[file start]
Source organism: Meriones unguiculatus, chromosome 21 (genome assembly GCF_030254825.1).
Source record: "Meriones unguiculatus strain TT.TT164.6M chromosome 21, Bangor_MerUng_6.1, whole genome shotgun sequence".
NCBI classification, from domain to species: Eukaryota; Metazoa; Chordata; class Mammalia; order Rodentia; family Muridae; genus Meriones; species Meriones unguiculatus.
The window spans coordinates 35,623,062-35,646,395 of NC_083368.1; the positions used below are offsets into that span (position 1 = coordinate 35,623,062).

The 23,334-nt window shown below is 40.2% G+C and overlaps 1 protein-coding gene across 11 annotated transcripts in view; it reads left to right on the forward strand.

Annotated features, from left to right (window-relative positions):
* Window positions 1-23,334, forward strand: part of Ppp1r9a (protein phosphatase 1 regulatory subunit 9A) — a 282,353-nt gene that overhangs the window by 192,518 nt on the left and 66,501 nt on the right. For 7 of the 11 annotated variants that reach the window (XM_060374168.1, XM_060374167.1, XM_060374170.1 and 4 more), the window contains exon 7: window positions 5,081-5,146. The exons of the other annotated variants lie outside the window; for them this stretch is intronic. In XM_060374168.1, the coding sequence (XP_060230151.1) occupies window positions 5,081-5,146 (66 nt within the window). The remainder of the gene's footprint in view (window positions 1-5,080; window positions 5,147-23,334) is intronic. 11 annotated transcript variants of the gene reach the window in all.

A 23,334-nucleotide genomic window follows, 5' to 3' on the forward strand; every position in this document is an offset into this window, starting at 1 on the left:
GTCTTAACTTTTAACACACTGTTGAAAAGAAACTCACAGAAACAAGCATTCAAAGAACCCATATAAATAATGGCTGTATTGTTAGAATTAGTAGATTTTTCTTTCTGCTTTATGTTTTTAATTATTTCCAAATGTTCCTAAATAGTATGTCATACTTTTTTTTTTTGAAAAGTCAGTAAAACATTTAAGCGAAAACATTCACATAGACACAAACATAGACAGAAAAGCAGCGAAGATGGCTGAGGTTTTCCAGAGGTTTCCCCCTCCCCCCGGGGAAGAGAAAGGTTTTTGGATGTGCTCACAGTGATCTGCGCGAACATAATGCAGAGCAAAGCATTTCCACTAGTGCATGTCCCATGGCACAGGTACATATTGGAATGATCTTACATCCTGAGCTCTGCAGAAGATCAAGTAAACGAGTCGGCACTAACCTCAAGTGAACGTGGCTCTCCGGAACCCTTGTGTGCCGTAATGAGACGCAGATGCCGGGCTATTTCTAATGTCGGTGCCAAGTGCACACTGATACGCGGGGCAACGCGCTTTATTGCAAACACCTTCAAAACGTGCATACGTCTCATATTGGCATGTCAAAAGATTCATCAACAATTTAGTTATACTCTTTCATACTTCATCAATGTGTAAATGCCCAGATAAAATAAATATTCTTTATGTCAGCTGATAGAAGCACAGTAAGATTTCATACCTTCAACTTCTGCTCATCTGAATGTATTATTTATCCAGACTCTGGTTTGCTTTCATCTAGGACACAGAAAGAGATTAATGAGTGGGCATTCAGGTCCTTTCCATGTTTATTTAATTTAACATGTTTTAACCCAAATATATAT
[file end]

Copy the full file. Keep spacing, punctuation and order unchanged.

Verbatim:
Source organism: Meriones unguiculatus, chromosome 21 (genome assembly GCF_030254825.1).
Source record: "Meriones unguiculatus strain TT.TT164.6M chromosome 21, Bangor_MerUng_6.1, whole genome shotgun sequence".
NCBI classification, from domain to species: Eukaryota; Metazoa; Chordata; class Mammalia; order Rodentia; family Muridae; genus Meriones; species Meriones unguiculatus.
The window spans coordinates 35,623,062-35,646,395 of NC_083368.1; the positions used below are offsets into that span (position 1 = coordinate 35,623,062).

The 23,334-nt window shown below is 40.2% G+C and overlaps 1 protein-coding gene across 11 annotated transcripts in view; it reads left to right on the forward strand.

Annotated features, from left to right (window-relative positions):
* Window positions 1-23,334, forward strand: part of Ppp1r9a (protein phosphatase 1 regulatory subunit 9A) — a 282,353-nt gene that overhangs the window by 192,518 nt on the left and 66,501 nt on the right. For 7 of the 11 annotated variants that reach the window (XM_060374168.1, XM_060374167.1, XM_060374170.1 and 4 more), the window contains exon 7: window positions 5,081-5,146. The exons of the other annotated variants lie outside the window; for them this stretch is intronic. In XM_060374168.1, the coding sequence (XP_060230151.1) occupies window positions 5,081-5,146 (66 nt within the window). The remainder of the gene's footprint in view (window positions 1-5,080; window positions 5,147-23,334) is intronic. 11 annotated transcript variants of the gene reach the window in all.

A 23,334-nucleotide genomic window follows, 5' to 3' on the forward strand; every position in this document is an offset into this window, starting at 1 on the left:
GTCTTAACTTTTAACACACTGTTGAAAAGAAACTCACAGAAACAAGCATTCAAAGAACCCATATAAATAATGGCTGTATTGTTAGAATTAGTAGATTTTTCTTTCTGCTTTATGTTTTTAATTATTTCCAAATGTTCCTAAATAGTATGTCATACTTTTTTTTTTTGAAAAGTCAGTAAAACATTTAAGCGAAAACATTCACATAGACACAAACATAGACAGAAAAGCAGCGAAGATGGCTGAGGTTTTCCAGAGGTTTCCCCCTCCCCCCGGGGAAGAGAAAGGTTTTTGGATGTGCTCACAGTGATCTGCGCGAACATAATGCAGAGCAAAGCATTTCCACTAGTGCATGTCCCATGGCACAGGTACATATTGGAATGATCTTACATCCTGAGCTCTGCAGAAGATCAAGTAAACGAGTCGGCACTAACCTCAAGTGAACGTGGCTCTCCGGAACCCTTGTGTGCCGTAATGAGACGCAGATGCCGGGCTATTTCTAATGTCGGTGCCAAGTGCACACTGATACGCGGGGCAACGCGCTTTATTGCAAACACCTTCAAAACGTGCATACGTCTCATATTGGCATGTCAAAAGATTCATCAACAATTTAGTTATACTCTTTCATACTTCATCAATGTGTAAATGCCCAGATAAAATAAATATTCTTTATGTCAGCTGATAGAAGCACAGTAAGATTTCATACCTTCAACTTCTGCTCATCTGAATGTATTATTTATCCAGACTCTGGTTTGCTTTCATCTAGGACACAGAAAGAGATTAATGAGTGGGCATTCAGGTCCTTTCCATGTTTATTTAATTTAACATGTTTTAACCCAAATATATAT